Four Year Ban For Irish Cyclist

Irish cyclist Ciaran Kelly has been banned from competing for four years after being found guilty of a doping violation, The Irish Sports Council has confirmed.

In a joint statement Cycling Ireland and the Sports Council said that Kelly had tested positive for Clenbuterol in April 2014 and would serve his ban from the 27th of July 2015.

The maximum ban of four years was imposed on Kelly after the investigation found there to be ‘aggravating circumstances’. This was highlighted in the statement from the Cycling Ireland and the Sports Council.

“Aggravating circumstances are present in this case which justify the imposition of a period of ineligibility greater than the standard sanction of 2 years, and that the period of ineligibility otherwise applicable should be increased up to the maximum period of 4 years.”

The statement re-enforced that Kelly had been non-compliant in their investigation, adding to his lengthy suspension.

“Mr. Kelly failed to respect the provisional suspension imposed by Cycling Ireland, and have decided that he should not receive any credit for the period of provisional suspension against the four year period of ineligibility which is now imposed”.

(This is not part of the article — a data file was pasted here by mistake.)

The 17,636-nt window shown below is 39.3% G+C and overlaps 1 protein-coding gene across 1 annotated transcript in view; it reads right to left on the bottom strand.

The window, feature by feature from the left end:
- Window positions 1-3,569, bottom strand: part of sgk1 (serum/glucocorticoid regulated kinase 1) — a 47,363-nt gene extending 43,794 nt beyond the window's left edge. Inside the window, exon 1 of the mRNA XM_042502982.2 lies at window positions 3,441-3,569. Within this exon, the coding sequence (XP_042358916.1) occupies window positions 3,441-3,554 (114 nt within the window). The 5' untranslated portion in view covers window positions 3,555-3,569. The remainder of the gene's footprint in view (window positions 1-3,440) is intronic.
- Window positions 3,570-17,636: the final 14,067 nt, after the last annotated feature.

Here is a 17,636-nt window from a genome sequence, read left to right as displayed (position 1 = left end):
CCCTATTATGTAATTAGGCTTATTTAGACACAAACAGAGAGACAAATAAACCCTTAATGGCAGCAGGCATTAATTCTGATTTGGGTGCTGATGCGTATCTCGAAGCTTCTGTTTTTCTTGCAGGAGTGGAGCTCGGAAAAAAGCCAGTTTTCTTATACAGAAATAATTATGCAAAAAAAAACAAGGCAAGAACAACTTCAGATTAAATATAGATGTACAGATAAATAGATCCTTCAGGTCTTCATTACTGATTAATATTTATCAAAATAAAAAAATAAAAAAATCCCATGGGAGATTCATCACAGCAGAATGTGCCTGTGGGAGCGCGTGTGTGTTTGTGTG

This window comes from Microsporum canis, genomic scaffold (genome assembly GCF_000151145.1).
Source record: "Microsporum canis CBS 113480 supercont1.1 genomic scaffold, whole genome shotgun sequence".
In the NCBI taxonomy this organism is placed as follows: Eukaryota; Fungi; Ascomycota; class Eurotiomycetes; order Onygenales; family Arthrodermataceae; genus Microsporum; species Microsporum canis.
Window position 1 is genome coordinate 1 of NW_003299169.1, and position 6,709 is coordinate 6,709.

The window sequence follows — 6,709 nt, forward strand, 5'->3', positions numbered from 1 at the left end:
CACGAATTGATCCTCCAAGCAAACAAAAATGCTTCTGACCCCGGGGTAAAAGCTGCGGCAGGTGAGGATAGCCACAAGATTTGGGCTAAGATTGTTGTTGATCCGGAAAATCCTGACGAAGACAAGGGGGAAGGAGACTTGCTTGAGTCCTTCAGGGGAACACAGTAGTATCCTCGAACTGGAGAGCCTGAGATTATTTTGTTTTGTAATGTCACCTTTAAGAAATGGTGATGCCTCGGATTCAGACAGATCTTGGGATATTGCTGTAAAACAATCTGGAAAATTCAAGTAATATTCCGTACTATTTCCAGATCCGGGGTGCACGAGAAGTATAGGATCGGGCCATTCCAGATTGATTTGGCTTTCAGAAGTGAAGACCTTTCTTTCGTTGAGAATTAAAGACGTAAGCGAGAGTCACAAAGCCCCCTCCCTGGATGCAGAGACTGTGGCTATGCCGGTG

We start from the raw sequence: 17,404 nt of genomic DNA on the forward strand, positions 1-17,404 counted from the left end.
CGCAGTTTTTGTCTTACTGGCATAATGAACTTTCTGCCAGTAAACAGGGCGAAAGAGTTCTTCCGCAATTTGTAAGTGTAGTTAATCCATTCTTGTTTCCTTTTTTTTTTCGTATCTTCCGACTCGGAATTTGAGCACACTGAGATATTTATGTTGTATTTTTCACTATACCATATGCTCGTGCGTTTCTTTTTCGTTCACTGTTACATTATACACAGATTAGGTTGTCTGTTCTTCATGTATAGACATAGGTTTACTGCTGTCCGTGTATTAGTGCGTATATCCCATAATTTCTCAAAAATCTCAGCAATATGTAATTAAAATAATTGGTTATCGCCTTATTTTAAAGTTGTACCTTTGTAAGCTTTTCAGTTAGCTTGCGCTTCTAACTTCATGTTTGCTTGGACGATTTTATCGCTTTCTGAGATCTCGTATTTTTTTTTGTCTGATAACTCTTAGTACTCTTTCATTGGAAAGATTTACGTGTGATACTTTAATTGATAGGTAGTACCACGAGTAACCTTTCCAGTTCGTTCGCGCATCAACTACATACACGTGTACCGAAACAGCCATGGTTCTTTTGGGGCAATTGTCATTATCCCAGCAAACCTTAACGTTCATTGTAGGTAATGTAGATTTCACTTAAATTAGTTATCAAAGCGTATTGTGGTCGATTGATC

The 27-year-old from Leixlip in Co.Kildare cycled with Sean Kelly’s team as a youth rider in 2006. He said that he has previously been a full time cyclist when he was younger but gave it up and then returned after a period of absence to cycle ‘just for fun.’

The amateur rider returned to cycling in early 2014 after being out of sport for a period. Kelly tested positive for Clenbuterol at an in-competition test at an event in Gorey, Co.Wexford on the 20th of April 2014.

The substance is known to be taken in an attempt to lose weight. Kelly admitted to losing 10kg prior to returning racing between September 2013 and December 2013 but denied taking the weight loss enhancer, blaming the positive test on contaminated meat.

The World Anti-Doping agency had previously warned of Clenbuterol contamination in meat from South America and Asia.

Kelly said that he bought meat from the same butcher for testing after seeing the high profile case of professional cyclist Alberto Contador. Contador tested positive for Clenbuterol at the 2010 Tour de France after he had allegedly ate contaminated food. However, Kelly failed to provide a receipt for the meat.

Further tests found the meat to be of Irish origin and clear of any substances such as Clenbuterol. The investigating panel found this to be damaging to the reputation of the Irish beef industry.

The mandatory two year ban for a positive Clenbuterol test was doubled by the panel after they found that Kelly, “engaged in deceptive conduct”.

He has 21 days from the 27th of July to appeal the ban.



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